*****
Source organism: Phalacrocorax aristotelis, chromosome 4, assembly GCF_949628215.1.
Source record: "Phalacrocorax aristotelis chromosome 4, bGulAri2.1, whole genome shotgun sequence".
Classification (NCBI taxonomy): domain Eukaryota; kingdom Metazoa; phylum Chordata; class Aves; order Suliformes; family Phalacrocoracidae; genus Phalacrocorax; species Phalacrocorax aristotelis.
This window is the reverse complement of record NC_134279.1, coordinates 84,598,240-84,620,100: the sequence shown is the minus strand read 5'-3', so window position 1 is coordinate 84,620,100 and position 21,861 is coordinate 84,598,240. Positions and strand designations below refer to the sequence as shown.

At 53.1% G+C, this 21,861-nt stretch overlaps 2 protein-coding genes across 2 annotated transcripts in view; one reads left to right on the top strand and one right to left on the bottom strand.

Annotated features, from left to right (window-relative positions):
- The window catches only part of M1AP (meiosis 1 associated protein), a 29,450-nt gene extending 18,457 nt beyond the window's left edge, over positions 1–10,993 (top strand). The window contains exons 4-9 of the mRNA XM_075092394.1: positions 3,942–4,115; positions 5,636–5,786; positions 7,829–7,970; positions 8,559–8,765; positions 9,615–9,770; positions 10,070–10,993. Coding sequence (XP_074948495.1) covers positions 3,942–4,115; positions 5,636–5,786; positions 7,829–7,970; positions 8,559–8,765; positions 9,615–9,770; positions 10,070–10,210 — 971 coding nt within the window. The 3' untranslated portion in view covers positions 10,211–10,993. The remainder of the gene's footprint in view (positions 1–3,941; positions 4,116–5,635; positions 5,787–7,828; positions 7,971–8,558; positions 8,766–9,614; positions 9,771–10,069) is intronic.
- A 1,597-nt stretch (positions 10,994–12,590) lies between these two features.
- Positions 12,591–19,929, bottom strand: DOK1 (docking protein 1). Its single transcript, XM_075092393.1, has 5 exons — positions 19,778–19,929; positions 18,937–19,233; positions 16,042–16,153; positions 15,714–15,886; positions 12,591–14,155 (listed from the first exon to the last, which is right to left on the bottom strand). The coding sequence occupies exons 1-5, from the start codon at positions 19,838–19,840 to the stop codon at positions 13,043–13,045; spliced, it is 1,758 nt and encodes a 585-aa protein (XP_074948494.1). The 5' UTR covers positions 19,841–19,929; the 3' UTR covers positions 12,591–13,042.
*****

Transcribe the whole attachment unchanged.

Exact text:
Source organism: Phalacrocorax aristotelis, chromosome 4, assembly GCF_949628215.1.
Source record: "Phalacrocorax aristotelis chromosome 4, bGulAri2.1, whole genome shotgun sequence".
Classification (NCBI taxonomy): domain Eukaryota; kingdom Metazoa; phylum Chordata; class Aves; order Suliformes; family Phalacrocoracidae; genus Phalacrocorax; species Phalacrocorax aristotelis.
This window is the reverse complement of record NC_134279.1, coordinates 84,598,240-84,620,100: the sequence shown is the minus strand read 5'-3', so window position 1 is coordinate 84,620,100 and position 21,861 is coordinate 84,598,240. Positions and strand designations below refer to the sequence as shown.

At 53.1% G+C, this 21,861-nt stretch overlaps 2 protein-coding genes across 2 annotated transcripts in view; one reads left to right on the top strand and one right to left on the bottom strand.

Annotated features, from left to right (window-relative positions):
- The window catches only part of M1AP (meiosis 1 associated protein), a 29,450-nt gene extending 18,457 nt beyond the window's left edge, over positions 1–10,993 (top strand). The window contains exons 4-9 of the mRNA XM_075092394.1: positions 3,942–4,115; positions 5,636–5,786; positions 7,829–7,970; positions 8,559–8,765; positions 9,615–9,770; positions 10,070–10,993. Coding sequence (XP_074948495.1) covers positions 3,942–4,115; positions 5,636–5,786; positions 7,829–7,970; positions 8,559–8,765; positions 9,615–9,770; positions 10,070–10,210 — 971 coding nt within the window. The 3' untranslated portion in view covers positions 10,211–10,993. The remainder of the gene's footprint in view (positions 1–3,941; positions 4,116–5,635; positions 5,787–7,828; positions 7,971–8,558; positions 8,766–9,614; positions 9,771–10,069) is intronic.
- A 1,597-nt stretch (positions 10,994–12,590) lies between these two features.
- Positions 12,591–19,929, bottom strand: DOK1 (docking protein 1). Its single transcript, XM_075092393.1, has 5 exons — positions 19,778–19,929; positions 18,937–19,233; positions 16,042–16,153; positions 15,714–15,886; positions 12,591–14,155 (listed from the first exon to the last, which is right to left on the bottom strand). The coding sequence occupies exons 1-5, from the start codon at positions 19,838–19,840 to the stop codon at positions 13,043–13,045; spliced, it is 1,758 nt and encodes a 585-aa protein (XP_074948494.1). The 5' UTR covers positions 19,841–19,929; the 3' UTR covers positions 12,591–13,042.